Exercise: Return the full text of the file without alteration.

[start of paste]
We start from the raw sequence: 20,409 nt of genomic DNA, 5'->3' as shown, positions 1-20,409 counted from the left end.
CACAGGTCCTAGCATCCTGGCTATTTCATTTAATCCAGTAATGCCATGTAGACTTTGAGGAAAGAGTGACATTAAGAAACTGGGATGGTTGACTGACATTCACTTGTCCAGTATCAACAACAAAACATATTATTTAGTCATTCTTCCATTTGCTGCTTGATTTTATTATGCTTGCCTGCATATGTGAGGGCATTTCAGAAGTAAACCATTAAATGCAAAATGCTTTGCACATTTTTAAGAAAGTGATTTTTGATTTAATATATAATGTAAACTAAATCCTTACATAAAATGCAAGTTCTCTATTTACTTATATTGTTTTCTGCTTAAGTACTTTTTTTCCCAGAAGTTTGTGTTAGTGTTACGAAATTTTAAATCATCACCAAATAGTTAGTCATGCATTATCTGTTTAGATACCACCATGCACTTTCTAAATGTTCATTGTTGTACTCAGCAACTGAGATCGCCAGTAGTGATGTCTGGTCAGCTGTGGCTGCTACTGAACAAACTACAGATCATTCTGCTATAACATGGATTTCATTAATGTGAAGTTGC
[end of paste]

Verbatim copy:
We start from the raw sequence: 20,409 nt of genomic DNA, 5'->3' as shown, positions 1-20,409 counted from the left end.
CACAGGTCCTAGCATCCTGGCTATTTCATTTAATCCAGTAATGCCATGTAGACTTTGAGGAAAGAGTGACATTAAGAAACTGGGATGGTTGACTGACATTCACTTGTCCAGTATCAACAACAAAACATATTATTTAGTCATTCTTCCATTTGCTGCTTGATTTTATTATGCTTGCCTGCATATGTGAGGGCATTTCAGAAGTAAACCATTAAATGCAAAATGCTTTGCACATTTTTAAGAAAGTGATTTTTGATTTAATATATAATGTAAACTAAATCCTTACATAAAATGCAAGTTCTCTATTTACTTATATTGTTTTCTGCTTAAGTACTTTTTTTCCCAGAAGTTTGTGTTAGTGTTACGAAATTTTAAATCATCACCAAATAGTTAGTCATGCATTATCTGTTTAGATACCACCATGCACTTTCTAAATGTTCATTGTTGTACTCAGCAACTGAGATCGCCAGTAGTGATGTCTGGTCAGCTGTGGCTGCTACTGAACAAACTACAGATCATTCTGCTATAACATGGATTTCATTAATGTGAAGTTGC